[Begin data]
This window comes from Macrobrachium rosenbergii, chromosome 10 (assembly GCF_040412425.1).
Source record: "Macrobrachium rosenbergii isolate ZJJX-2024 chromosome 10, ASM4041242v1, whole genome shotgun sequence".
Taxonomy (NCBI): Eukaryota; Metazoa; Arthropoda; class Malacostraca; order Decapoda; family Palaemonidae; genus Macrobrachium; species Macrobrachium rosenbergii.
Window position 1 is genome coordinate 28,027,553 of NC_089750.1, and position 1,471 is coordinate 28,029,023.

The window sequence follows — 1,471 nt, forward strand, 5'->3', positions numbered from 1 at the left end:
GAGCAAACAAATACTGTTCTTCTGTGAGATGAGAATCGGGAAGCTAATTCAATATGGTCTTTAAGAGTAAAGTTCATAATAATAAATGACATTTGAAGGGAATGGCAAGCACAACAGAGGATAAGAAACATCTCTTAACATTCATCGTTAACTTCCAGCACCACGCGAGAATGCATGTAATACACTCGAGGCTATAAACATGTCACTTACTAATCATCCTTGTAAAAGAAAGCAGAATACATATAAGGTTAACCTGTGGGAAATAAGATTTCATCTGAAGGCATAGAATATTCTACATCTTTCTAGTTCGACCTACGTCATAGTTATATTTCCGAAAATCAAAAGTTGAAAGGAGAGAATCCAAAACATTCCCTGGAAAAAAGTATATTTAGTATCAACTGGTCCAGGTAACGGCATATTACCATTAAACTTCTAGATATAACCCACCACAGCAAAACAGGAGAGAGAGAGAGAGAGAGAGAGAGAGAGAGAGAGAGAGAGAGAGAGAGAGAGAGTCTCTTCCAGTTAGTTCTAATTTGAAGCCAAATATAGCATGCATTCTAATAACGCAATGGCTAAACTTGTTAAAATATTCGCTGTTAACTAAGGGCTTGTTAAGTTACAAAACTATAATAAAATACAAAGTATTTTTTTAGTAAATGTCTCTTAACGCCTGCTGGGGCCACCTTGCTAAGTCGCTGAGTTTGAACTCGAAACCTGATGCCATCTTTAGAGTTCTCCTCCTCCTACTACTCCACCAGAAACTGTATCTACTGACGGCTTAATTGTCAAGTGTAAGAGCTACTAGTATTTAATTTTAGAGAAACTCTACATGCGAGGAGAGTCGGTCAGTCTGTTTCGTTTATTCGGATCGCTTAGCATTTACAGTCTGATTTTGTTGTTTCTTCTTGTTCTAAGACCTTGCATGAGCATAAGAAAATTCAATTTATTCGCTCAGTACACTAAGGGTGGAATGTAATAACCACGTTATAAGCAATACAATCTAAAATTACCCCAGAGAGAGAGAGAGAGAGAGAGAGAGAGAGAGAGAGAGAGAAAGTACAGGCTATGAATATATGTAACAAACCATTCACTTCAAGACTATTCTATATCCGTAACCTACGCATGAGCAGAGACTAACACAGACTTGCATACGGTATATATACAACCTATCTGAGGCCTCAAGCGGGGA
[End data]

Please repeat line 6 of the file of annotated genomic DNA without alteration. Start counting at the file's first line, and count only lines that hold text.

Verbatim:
GAGCAAACAAATACTGTTCTTCTGTGAGATGAGAATCGGGAAGCTAATTCAATATGGTCTTTAAGAGTAAAGTTCATAATAATAAATGACATTTGAAGGGAATGGCAAGCACAACAGAGGATAAGAAACATCTCTTAACATTCATCGTTAACTTCCAGCACCACGCGAGAATGCATGTAATACACTCGAGGCTATAAACATGTCACTTACTAATCATCCTTGTAAAAGAAAGCAGAATACATATAAGGTTAACCTGTGGGAAATAAGATTTCATCTGAAGGCATAGAATATTCTACATCTTTCTAGTTCGACCTACGTCATAGTTATATTTCCGAAAATCAAAAGTTGAAAGGAGAGAATCCAAAACATTCCCTGGAAAAAAGTATATTTAGTATCAACTGGTCCAGGTAACGGCATATTACCATTAAACTTCTAGATATAACCCACCACAGCAAAACAGGAGAGAGAGAGAGAGAGAGAGAGAGAGAGAGAGAGAGAGAGAGAGAGAGAGAGAGTCTCTTCCAGTTAGTTCTAATTTGAAGCCAAATATAGCATGCATTCTAATAACGCAATGGCTAAACTTGTTAAAATATTCGCTGTTAACTAAGGGCTTGTTAAGTTACAAAACTATAATAAAATACAAAGTATTTTTTTAGTAAATGTCTCTTAACGCCTGCTGGGGCCACCTTGCTAAGTCGCTGAGTTTGAACTCGAAACCTGATGCCATCTTTAGAGTTCTCCTCCTCCTACTACTCCACCAGAAACTGTATCTACTGACGGCTTAATTGTCAAGTGTAAGAGCTACTAGTATTTAATTTTAGAGAAACTCTACATGCGAGGAGAGTCGGTCAGTCTGTTTCGTTTATTCGGATCGCTTAGCATTTACAGTCTGATTTTGTTGTTTCTTCTTGTTCTAAGACCTTGCATGAGCATAAGAAAATTCAATTTATTCGCTCAGTACACTAAGGGTGGAATGTAATAACCACGTTATAAGCAATACAATCTAAAATTACCCCAGAGAGAGAGAGAGAGAGAGAGAGAGAGAGAGAGAGAGAGAAAGTACAGGCTATGAATATATGTAACAAACCATTCACTTCAAGACTATTCTATATCCGTAACCTACGCATGAGCAGAGACTAACACAGACTTGCATACGGTATATATACAACCTATCTGAGGCCTCAAGCGGGGA